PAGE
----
I had to let go of Richard's hand to unbutton my coat the rest of the way, but hey, we weren'tattached at the hip. I stood close to him in the crowd without touching, but I could feel him,like a line of warmth against my body.
"We're going to look like the Bobsey twins when I take my coat off," I said.
He raised his eyebrows.
I spread the coat like a flasher, and he laughed. It was a good laugh, warm and thick likeChristmas pudding.
" 'Tis the season," he said. He gave me a one-armed hug, quick like you'd give a friend, buthis arm stayed over my shoulders. It was still early enough in our dating that touching eachother was new, unexpected, exhilarating. We kept looking for excuses to touch each other.Trying to be nonchalant about it. Not fooling each other. Not sure we cared. I slipped my armaround his waist and leaned just a bit. It was my right arm. If we were attacked now, I'd neverdraw my gun in time. I stayed there for a minute thinking it just might be worth it. I movedaround him, offering my left hand to him.
I don't know if he caught a glimpse of the gun or just figured it out, but his eyes widened. Heleaned close to me, whispering against my hair. "A gun here, at the Fox? You think the usherswill let you in?"
"They did last time."
He got a strange look on his face. "You always go armed?"
I shrugged. "After dark, yes."
His eyes were puzzled, but he let it go. Before this year I'd sometimes gone out after darkunarmed but it had been a rough year. A lot of different people had tried to kill me. I wassmall even for a woman. I jogged, lifted weights, had a black belt in judo, but I was stilloutclassed by most professional bad guys. They tended to also lift weights, know martial arts,and outweigh me by a hundred pounds or more. I couldn't arm-wrestle them, but I could shootthem.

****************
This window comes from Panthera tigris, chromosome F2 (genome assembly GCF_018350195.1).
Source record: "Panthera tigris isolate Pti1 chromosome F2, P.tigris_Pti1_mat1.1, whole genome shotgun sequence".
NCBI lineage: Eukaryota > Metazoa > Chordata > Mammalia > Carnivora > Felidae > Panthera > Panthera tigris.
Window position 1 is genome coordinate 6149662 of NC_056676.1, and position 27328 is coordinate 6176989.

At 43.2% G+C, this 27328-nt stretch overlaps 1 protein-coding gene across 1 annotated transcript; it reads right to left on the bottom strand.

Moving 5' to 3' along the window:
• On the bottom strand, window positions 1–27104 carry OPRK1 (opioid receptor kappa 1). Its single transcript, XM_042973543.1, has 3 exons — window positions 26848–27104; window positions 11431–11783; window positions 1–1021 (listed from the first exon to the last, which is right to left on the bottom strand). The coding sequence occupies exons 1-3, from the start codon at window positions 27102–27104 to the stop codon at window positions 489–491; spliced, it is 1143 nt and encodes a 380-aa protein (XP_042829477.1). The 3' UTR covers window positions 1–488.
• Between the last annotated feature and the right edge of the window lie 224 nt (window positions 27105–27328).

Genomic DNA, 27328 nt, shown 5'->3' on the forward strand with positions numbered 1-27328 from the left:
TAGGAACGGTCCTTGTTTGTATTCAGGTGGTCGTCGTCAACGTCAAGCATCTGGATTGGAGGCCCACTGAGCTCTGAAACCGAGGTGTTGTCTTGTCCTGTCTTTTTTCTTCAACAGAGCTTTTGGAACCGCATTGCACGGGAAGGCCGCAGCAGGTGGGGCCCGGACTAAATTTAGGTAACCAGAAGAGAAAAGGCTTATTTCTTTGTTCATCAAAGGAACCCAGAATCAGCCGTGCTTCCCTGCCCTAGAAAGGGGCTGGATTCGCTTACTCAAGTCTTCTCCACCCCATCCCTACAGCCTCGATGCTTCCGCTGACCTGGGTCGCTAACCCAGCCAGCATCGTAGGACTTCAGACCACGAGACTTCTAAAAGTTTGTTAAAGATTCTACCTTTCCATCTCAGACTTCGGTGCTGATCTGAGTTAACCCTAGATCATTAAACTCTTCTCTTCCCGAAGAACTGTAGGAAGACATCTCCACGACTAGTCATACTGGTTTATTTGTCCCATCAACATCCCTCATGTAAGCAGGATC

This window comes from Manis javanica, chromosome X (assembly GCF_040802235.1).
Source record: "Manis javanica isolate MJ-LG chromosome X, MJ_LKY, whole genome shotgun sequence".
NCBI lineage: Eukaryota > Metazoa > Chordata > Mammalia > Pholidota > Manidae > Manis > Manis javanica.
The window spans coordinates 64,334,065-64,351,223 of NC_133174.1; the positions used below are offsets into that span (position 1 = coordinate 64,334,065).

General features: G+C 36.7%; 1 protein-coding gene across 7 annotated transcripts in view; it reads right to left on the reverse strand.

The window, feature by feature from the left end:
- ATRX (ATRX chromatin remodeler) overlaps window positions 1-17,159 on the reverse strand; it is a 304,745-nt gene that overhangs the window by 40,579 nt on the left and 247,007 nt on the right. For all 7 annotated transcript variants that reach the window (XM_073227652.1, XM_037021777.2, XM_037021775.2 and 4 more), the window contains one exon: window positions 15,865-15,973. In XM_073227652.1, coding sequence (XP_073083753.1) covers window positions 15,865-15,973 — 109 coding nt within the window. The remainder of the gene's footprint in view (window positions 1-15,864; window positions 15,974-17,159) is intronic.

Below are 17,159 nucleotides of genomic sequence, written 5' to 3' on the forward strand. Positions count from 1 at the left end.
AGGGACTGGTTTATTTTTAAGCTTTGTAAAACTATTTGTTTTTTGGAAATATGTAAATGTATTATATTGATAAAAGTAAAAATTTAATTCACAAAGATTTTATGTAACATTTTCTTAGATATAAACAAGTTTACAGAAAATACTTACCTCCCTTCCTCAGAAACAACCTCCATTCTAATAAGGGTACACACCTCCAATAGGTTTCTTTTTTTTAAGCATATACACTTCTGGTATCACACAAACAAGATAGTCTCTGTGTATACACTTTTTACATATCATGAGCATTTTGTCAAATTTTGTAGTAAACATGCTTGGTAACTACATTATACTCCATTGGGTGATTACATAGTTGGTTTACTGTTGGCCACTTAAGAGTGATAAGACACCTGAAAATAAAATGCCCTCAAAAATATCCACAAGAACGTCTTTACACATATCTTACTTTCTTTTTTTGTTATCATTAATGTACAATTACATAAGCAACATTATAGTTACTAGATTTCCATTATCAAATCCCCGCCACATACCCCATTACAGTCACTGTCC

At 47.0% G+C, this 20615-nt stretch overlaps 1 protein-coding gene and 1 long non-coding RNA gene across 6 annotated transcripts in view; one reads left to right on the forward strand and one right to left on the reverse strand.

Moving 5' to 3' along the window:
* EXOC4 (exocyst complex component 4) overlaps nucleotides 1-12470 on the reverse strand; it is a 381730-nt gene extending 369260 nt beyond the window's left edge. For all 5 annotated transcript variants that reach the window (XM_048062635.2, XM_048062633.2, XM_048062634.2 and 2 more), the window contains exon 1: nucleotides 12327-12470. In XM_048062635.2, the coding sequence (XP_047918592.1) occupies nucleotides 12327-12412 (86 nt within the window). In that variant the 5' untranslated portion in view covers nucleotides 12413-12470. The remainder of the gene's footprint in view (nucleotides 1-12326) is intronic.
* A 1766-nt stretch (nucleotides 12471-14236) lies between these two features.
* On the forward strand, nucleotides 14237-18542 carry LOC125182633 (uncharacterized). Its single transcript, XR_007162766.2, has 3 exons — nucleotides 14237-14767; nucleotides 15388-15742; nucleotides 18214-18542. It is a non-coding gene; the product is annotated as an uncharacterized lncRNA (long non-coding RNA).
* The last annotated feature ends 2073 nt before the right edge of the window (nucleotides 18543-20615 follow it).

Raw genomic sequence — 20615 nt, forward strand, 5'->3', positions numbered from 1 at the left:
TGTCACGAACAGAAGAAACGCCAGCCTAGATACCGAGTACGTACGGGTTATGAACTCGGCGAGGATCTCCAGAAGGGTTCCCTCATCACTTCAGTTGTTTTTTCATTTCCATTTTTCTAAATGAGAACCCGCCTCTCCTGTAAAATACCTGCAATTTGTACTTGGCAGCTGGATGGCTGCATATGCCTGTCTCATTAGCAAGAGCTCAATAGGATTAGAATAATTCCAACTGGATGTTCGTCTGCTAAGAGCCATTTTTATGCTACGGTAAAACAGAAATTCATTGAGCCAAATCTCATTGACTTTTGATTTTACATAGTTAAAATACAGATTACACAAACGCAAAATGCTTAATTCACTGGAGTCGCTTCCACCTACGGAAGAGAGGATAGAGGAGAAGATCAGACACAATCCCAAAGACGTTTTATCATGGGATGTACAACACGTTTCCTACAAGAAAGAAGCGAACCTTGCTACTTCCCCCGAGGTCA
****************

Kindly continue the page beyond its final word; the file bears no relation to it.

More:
Also a lot of this year I'd been up against vampires, and other preternatural creepie-crawlies.They could lift large trucks with a single hand or worse. Silver bullets might not kill avampire, but it certainly slowed them down. Enough for me to run like hell. To get away. Tosurvive.
Richard knew what I did for a living. He'd even seen some of the messy parts. But I stillexpected him to blow it. To start playing the male protector and bitch about the gun orsomething. It was almost a permanent tightness in my gut, waiting for this man to say somethingawful. Something that would ruin it, destroy it, hurt.
So far, so good.
The crowd started flowing towards the stairs, parting on either side to the corridors leadinginto the main theater. We shuffle-stepped with the crowd, holding hands to keep from being
Once free of the lobby, the crowd flowed towards the different aisles like water searching forthe quickest route downstream. The quickest route was still pretty slow. I dug the tickets outof the pocket of my suit jacket. I didn't have a purse. There was a small brush, a lipstick,lipliner, eye shadow, ID, and my car keys stuffed in my coat pockets. My beeper was tucked inthe front of my skirt, discreetly to one side. When not dressed up, I wore a fanny pack.